along the Arno River. During the 1st century BC, Pisa fell under Roman rule and prospered as a
port and agricultural centre. However, with the fall of the Western Roman Empire, Pisa suffered a
period of decline, often invaded by barbarian peoples and in conflict with other Italian city-states.
In the 9th century, Pisa was reborn and began to establish trade relations with North Africa and
the East, contributing to its rapid maritime and economic development. During the 11th century,
the city engaged in a series of conflicts with other Italian maritime cities, such as Genoa and
Amalfi, for control of the western Mediterranean. During this period, Pisa reached the height of its
power, acquiring large portions of coastal territories and colonies in Sardinia and Corsica.
The famous Leaning Tower of Pisa, part of the cathedral complex, was built in the 14th century.
The Gothic architecture and the leaning bell tower became recognisable symbols of Pisa
throughout the world.

Over the following centuries, Pisa experienced moments of cultural and scientific renewal. The
University of Pisa, founded in 1343, became an important centre of study and research. Galileo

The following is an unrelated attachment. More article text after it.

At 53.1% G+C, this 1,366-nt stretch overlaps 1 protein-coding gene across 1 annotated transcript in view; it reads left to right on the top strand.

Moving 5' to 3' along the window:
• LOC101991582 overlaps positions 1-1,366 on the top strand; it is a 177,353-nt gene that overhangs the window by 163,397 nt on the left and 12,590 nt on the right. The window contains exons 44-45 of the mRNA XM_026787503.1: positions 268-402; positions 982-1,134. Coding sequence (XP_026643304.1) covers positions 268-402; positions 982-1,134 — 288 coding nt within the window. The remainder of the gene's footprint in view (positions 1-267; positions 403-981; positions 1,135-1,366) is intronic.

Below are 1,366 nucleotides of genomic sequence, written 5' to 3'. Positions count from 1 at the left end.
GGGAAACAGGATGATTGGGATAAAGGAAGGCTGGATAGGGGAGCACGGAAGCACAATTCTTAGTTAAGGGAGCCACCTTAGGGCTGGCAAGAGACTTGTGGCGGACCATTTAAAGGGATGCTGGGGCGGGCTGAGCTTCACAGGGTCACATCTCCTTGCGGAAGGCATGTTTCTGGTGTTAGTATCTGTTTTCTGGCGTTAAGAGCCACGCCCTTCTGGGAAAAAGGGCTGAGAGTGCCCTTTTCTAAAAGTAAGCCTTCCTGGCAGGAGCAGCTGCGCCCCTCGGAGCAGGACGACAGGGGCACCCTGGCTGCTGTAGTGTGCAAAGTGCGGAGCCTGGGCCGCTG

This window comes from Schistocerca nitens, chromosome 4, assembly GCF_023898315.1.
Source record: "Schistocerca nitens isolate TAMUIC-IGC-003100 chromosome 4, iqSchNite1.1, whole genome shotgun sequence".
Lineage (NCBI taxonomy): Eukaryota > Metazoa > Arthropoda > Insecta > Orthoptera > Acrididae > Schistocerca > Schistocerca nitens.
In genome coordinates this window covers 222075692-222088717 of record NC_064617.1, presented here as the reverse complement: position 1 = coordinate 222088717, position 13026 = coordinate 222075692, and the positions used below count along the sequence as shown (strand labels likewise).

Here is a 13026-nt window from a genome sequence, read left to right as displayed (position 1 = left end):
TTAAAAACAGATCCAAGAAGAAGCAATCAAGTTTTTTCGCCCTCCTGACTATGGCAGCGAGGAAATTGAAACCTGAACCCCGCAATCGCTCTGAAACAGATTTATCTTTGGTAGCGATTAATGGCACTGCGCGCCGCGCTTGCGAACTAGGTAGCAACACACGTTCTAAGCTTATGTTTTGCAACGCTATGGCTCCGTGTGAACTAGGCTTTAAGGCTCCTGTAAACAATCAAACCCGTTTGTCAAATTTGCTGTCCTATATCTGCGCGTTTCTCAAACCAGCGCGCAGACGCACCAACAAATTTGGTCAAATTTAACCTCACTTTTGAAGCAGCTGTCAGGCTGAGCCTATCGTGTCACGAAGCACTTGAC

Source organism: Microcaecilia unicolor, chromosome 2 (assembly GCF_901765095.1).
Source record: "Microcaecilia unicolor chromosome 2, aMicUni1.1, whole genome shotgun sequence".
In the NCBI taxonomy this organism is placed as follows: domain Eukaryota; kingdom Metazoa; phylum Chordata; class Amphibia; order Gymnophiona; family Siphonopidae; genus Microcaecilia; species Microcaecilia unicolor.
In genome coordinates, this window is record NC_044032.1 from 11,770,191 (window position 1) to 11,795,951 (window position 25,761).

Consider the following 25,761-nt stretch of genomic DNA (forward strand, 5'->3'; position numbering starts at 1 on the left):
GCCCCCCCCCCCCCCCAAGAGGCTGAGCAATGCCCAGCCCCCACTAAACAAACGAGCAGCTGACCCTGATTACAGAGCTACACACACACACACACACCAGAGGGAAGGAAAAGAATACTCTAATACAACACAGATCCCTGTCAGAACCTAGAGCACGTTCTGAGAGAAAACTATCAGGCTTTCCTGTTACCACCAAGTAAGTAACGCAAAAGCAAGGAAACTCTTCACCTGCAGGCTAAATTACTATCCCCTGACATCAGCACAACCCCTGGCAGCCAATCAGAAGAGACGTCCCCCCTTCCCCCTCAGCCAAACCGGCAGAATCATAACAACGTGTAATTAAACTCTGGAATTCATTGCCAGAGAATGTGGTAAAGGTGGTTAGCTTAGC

Galilei, one of the greatest scientists in history, taught at the university and conducted many of his
scientific discoveries in the city.

Today, Pisa is famous for its leaning tower, but it is also a lively university town and a centre for
scientific research. Its rich past is reflected in its cobbled streets and majestic historic buildings.


Pisa 1

Pisa is celebrated for its artistic beauty and historical heritage. This Tuscan city enchants visitors
with its wealth of historical buildings, iconic monuments and a lively cultural scene.

The Tower of Pisa is undoubtedly the most recognisable emblem of Pisa. Originally designed as a
bell tower for the Cathedral, the tower is famous for its characteristic inclination. This construction
error was the basis for its notoriety, but the tower is also a sublime example of Pisan-
Romanesque architecture, with refined decorations and blind arcades embellishing its surface.
Next to the Tower stands the splendid Pisa Cathedral, also known as the Cathedral of Santa
Maria Assunta. This architectural masterpiece is a sublime example of the Romanesque-Pisan